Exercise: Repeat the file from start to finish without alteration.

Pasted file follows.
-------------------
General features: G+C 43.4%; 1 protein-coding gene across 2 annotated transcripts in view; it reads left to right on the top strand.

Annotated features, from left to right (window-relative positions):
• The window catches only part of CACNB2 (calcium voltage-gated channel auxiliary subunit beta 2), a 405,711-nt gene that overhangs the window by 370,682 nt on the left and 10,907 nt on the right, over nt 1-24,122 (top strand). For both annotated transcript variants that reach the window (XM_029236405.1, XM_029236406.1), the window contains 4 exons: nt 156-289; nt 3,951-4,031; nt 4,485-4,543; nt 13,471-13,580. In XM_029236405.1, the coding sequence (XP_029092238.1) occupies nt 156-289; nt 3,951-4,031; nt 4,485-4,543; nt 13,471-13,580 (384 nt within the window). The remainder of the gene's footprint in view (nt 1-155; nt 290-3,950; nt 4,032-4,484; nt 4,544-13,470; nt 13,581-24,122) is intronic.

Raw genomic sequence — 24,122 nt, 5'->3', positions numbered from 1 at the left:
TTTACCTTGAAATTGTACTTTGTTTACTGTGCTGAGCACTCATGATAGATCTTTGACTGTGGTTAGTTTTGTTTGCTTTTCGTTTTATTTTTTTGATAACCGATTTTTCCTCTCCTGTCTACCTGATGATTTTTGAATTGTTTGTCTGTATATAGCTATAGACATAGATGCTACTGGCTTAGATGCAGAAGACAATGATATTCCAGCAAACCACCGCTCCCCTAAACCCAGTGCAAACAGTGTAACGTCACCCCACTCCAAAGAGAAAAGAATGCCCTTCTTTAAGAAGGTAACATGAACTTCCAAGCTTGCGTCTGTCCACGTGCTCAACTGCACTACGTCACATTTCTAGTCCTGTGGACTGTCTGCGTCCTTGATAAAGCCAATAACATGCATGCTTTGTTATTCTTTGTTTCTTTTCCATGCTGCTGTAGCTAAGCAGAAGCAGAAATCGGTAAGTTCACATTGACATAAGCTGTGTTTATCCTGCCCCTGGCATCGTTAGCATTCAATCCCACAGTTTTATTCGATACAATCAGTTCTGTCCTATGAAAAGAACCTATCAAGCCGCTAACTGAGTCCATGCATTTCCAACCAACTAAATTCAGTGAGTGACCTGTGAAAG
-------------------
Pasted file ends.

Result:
General features: G+C 43.4%; 1 protein-coding gene across 2 annotated transcripts in view; it reads left to right on the top strand.

Annotated features, from left to right (window-relative positions):
• The window catches only part of CACNB2 (calcium voltage-gated channel auxiliary subunit beta 2), a 405,711-nt gene that overhangs the window by 370,682 nt on the left and 10,907 nt on the right, over nt 1-24,122 (top strand). For both annotated transcript variants that reach the window (XM_029236405.1, XM_029236406.1), the window contains 4 exons: nt 156-289; nt 3,951-4,031; nt 4,485-4,543; nt 13,471-13,580. In XM_029236405.1, the coding sequence (XP_029092238.1) occupies nt 156-289; nt 3,951-4,031; nt 4,485-4,543; nt 13,471-13,580 (384 nt within the window). The remainder of the gene's footprint in view (nt 1-155; nt 290-3,950; nt 4,032-4,484; nt 4,544-13,470; nt 13,581-24,122) is intronic.

Raw genomic sequence — 24,122 nt, 5'->3', positions numbered from 1 at the left:
TTTACCTTGAAATTGTACTTTGTTTACTGTGCTGAGCACTCATGATAGATCTTTGACTGTGGTTAGTTTTGTTTGCTTTTCGTTTTATTTTTTTGATAACCGATTTTTCCTCTCCTGTCTACCTGATGATTTTTGAATTGTTTGTCTGTATATAGCTATAGACATAGATGCTACTGGCTTAGATGCAGAAGACAATGATATTCCAGCAAACCACCGCTCCCCTAAACCCAGTGCAAACAGTGTAACGTCACCCCACTCCAAAGAGAAAAGAATGCCCTTCTTTAAGAAGGTAACATGAACTTCCAAGCTTGCGTCTGTCCACGTGCTCAACTGCACTACGTCACATTTCTAGTCCTGTGGACTGTCTGCGTCCTTGATAAAGCCAATAACATGCATGCTTTGTTATTCTTTGTTTCTTTTCCATGCTGCTGTAGCTAAGCAGAAGCAGAAATCGGTAAGTTCACATTGACATAAGCTGTGTTTATCCTGCCCCTGGCATCGTTAGCATTCAATCCCACAGTTTTATTCGATACAATCAGTTCTGTCCTATGAAAAGAACCTATCAAGCCGCTAACTGAGTCCATGCATTTCCAACCAACTAAATTCAGTGAGTGACCTGTGAAAG